``````int scores[35];
for(int n=0;n<35;n++)
scores[n]=algorithmRatingFunction(data[n]);
``````

Then create another ordered integer array:

``````int ordering[35];
for(int n=0;n<35;n++)
ordering[n]=n;
``````

So the state of "ordering" corresponds to the order of your data set. Then, you can create a new comparator:

``````int myFasterComparator(void *a, void *b){
int c=*(int*)a; int d=*(int*)b
return scores[c]-scores[d];
}
``````

And call it on ordering:

``````qsort(ordering,35,sizeOf(int),myFasterComparator);
``````

Then reconstruct the array using ordering. like so:

``````Datatype ****ordereddata[35];
for(int n=0;n<35;n++)
ordereddata[n]=data[ordering[n]];
``````

The same holds true for all other levels. Like dasblinkenlight posted, qsort reduces the problem of sorting 5d arrays to that of comparing two 4d arrays. So instead of sorting each 4d array you just have to compare two 3d arrays, etc.

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Each of the 35 algos would have ~25 million scores, because each combination of vars would produce a unique result. Eg, algo[0] uses firstVar[0], 2ndVar[0], 3rdVar[0], and 4thVar[0]; then algo[1] uses firstVar[1], and [0] for 2nd,3rd and 4th vars, etc. Does your answer still hold? – PaeneInsula Mar 30 '12 at 5:25
Your idea about just doing the calcs only once made me think of the following: do the calcs for each of the 25 million scores, and sprintf each score/var permutation into a 0-padded string: 00000-000nn-000nn-000nn-000nn. Then I could just do 1 call to qsort with a strcmp comparator function. And I could sort on any of the "fields" by using different strcmp offsets (eg, strcmp(&stringA[6], stringB[6]), etc) – PaeneInsula Mar 30 '12 at 5:37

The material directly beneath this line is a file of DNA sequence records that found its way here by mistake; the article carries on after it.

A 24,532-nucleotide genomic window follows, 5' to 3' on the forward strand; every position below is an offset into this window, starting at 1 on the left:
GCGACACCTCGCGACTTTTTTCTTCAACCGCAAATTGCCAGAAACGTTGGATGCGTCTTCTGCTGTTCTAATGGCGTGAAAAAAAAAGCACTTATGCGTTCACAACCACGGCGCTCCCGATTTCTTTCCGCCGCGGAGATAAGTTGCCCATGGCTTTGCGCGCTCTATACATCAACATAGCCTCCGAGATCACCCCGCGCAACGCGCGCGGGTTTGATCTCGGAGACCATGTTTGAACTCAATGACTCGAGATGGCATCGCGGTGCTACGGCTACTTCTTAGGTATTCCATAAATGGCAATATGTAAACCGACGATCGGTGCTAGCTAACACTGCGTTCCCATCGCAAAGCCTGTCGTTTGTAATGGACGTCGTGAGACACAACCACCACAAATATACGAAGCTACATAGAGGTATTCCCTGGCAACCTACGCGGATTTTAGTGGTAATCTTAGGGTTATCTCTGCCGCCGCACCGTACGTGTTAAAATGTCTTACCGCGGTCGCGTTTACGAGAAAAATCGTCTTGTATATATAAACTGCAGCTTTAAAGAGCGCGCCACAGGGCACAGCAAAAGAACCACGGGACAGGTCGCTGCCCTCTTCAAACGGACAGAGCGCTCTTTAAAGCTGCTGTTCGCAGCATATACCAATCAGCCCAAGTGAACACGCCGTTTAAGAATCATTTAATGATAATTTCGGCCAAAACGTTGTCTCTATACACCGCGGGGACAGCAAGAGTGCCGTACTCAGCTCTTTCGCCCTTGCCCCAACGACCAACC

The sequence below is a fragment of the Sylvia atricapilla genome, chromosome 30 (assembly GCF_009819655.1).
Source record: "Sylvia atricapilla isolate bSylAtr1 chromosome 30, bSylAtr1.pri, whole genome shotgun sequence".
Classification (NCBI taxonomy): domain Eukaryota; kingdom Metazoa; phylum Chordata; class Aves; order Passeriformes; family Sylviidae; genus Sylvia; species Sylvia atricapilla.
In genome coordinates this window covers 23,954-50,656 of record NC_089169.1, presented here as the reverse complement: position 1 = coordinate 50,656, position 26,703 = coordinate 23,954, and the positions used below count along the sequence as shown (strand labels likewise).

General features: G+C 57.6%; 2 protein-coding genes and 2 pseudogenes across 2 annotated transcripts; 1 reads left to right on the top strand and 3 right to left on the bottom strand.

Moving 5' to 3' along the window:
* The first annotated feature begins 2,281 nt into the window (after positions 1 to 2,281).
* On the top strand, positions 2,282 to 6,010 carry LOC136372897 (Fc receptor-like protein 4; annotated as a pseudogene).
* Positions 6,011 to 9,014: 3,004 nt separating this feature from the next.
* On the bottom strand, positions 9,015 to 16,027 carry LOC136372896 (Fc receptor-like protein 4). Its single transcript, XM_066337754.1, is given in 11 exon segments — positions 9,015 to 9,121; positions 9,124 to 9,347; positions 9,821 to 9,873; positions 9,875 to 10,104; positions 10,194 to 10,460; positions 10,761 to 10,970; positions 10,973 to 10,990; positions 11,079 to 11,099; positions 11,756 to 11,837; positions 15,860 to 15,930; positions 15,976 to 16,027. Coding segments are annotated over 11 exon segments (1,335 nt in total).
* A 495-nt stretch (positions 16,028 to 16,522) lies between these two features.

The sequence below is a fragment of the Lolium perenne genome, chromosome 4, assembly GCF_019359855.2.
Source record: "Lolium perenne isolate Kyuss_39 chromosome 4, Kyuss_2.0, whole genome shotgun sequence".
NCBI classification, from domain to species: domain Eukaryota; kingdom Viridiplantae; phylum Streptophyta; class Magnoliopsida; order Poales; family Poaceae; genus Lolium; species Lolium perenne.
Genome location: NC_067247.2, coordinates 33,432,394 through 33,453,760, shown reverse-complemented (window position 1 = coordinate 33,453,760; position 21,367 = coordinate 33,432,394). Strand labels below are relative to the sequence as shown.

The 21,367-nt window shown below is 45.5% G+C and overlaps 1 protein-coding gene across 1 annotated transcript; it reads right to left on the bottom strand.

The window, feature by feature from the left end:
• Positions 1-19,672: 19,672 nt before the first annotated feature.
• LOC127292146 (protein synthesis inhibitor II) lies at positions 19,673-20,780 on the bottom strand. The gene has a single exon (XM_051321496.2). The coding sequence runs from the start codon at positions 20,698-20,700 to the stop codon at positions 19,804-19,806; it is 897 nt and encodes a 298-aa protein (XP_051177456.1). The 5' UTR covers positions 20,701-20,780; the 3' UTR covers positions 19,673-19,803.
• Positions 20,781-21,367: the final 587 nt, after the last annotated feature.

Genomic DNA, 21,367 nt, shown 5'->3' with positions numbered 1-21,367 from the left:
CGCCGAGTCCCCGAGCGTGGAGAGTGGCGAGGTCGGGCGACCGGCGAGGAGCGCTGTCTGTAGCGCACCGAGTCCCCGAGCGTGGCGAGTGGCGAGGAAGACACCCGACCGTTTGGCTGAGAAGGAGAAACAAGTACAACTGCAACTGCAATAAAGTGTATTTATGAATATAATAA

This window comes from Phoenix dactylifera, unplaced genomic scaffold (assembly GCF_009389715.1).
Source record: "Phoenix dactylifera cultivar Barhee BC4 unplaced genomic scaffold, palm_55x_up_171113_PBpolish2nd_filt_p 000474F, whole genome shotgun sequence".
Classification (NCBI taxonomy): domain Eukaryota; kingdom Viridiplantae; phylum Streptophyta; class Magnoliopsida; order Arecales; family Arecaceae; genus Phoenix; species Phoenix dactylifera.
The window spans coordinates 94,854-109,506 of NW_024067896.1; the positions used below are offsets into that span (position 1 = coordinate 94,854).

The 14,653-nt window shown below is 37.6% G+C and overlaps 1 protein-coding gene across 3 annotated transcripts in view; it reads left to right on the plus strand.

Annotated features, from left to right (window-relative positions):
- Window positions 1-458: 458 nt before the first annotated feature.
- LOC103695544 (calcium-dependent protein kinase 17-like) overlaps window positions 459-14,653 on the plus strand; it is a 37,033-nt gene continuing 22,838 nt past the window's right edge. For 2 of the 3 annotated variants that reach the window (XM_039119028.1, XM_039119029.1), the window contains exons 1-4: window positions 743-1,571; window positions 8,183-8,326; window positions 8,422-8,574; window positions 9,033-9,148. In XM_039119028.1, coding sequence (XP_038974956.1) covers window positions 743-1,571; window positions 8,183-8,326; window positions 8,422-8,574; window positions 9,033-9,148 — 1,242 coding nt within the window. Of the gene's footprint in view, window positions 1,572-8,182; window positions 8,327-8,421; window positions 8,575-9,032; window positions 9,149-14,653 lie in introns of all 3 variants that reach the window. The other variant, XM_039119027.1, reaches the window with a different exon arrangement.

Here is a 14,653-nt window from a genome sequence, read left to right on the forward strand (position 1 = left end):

I think this is very wrong. `qsort` can only sort a one dimensional array of objects. The line `qsort(data,35,sizeOf(Datatype),myComparator); ` will only sort the first 35 `Datatype` objects starting at `data`. Then, you'd be swapping `Datatype` objects. – Skizz Mar 30 '12 at 8:23
Ahhh I see what you mean now. I was thinking that each algorithm worked on the dataset of the 4d array. In that case, 0x69's answer sounds right to me, except I'd have an extra "score" variable in the struct which would be used in the comparator. If sorting 25 million values turns out to not be practical, you could just keep a top ten list and insert new values where they belong using a binsearch, then remove the last element. – NeuroFuzzy Mar 30 '12 at 18:36

I think you really need to refuse vomiting because of 5D effect. Make a struct instead:

``````typedef struct {
int algorithm;
int length;
int duration;
int plasticity;
int fungibility;
int dataValue;
} AlgorithmTestData;
``````

And then define your test data 1D array:

``````AlgorithmTestData algoTestCases[NUMBER_OF_TEST_CASES];
``````

or you can allocate it dynamically if you don't know the size of test cases with `malloc`.

Then you will `qsort` algoTestCases 1D array according to your comparision requirements.

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This looks much better to me (i.e. records in a table) so long as the values are not contiguous (i.e. 0-34 for algo, 0-9 for length, etc) as you would then have a lot of redundancy. Sorting would certainly be easier. – Skizz Mar 30 '12 at 8:27